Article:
The Sundance Film Festival is upon us. So is my annual bout of S.A.D. or what I like to call Sundance Affective Disorder — I get really depressed that I’m not at Sundance. Instead of wallowing in pain, we here at Remezcla decided to celebrate the Latino films playing the fest.
Of the more than 100 movies premiering at Sundance this year, five are Latino. In the U.S. Documentary competition are Cesar’s Last Fast on the labor leader and United Farm Workers co-founder Cesar Chavez and Marmato, a look at gold mining in Colombia. Natalia Smirnoff’s second film Lock Charmer (El cerrajero) and the Chilean thriller To Kill a Man round out the World Cinema Dramatic section. In Frontier Films, a showcase of movies that experiment with traditional storytelling, is Living Stars a fun peek into different people’s homes in Buenos Aires as they dance to a well-known pop song.
The next best thing to being in Park City, Utah this week is a chance to chat with the filmmakers whose projects were selected for the prestigious festival. We got to sit down with Mark Grieco, the director of the Colombian documentary Marmato ahead of its world premiere at Sundance. The Pennsylvania native shared how he ended up in Marmato, Colombia deep down inside a dangerous gold mine with no crew for six years.
Where are you from?
I am from the suburbs of Philadelphia, Pennsylvania.
What city do you call home?
I currently live in Medellin, Colombia.
When did you know that you wanted to be a filmmaker?
When I was 7 or 8 years old I snuck out of my room in the middle of the night and watched Alien in the dark. It scared the hell out of me. I thought to myself, if a film could do this to me I would love to be able to bring out that kind of emotion in others. But it really wasn’t until I was 21 that I started to pursue filmmaking as a real option. After being rejected from graduate film school, I decided I had to do it on my own.
What’s a movie you are embarrassed to admit you really like?
I’m not too embarrassed to admit it: I like Starship Troopers.
How did you find out your film got accepted to Sundance?
I had just finished working on the first phase of sound design for the film. I was visiting family when I got the news. There’s really no way to explain the excitement at that moment after working for 6 years on this film.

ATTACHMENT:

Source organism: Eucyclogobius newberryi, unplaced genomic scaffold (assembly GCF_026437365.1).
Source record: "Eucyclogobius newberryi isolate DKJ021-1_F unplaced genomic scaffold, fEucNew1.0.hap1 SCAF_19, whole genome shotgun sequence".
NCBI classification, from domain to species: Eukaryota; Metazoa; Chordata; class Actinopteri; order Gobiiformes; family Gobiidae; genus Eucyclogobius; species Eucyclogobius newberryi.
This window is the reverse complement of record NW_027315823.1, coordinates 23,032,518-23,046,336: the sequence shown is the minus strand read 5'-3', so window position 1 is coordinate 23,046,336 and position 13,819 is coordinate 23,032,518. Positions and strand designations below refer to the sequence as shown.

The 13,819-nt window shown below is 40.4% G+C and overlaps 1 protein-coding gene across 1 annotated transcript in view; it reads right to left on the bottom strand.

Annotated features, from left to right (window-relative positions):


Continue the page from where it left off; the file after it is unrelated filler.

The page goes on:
How did you end up in Marmato, Colombia?
Backpacking through South America, traveling as an independent photographer. About a year into that trip I arrived at the historic silver mines of Potosí in Bolivia. The history of Potosí and the conditions in which the miners worked struck me in such a profound and powerful way. I was outraged, but also fascinated with the stories of the miners, their culture and resilience. I began to seek out more mining towns to photograph and a possible story behind one that was not a discarded relic of colonial rule or presently in control of a foreign mining company. It took a year of searching through Bolivia, Peru, Ecuador, and Venezuela before I found Marmato, in Colombia. When I arrived it was exactly what I thought I was looking for: locals were mining the gold in a small-scale, traditional way and it stayed within the local economy – creating a fascinating and unique micro-culture.
What about the mining struggle in Marmato convinced you it would make a compelling film?
Like I said, I thought I had found what I was looking for, but in reality it was about to become the very thing I had seen before in those other mining towns. In fact, the week I arrived in Marmato, a junior Canadian mining company starting poking around and buying up mines from the locals. This company’s plan was to buy every mine, relocate the people, and build a large-scale open-pit mine where the town sits. So, when I arrived in Marmato, there wasn’t a struggle that compelled me to make the film, it was the potential for a struggle to come. I had seen the end point of this process in those other mining towns and I wanted to understand how it began. Sometimes this is the best reason to make a film – to understand something that you would never have the opportunity to comprehend before.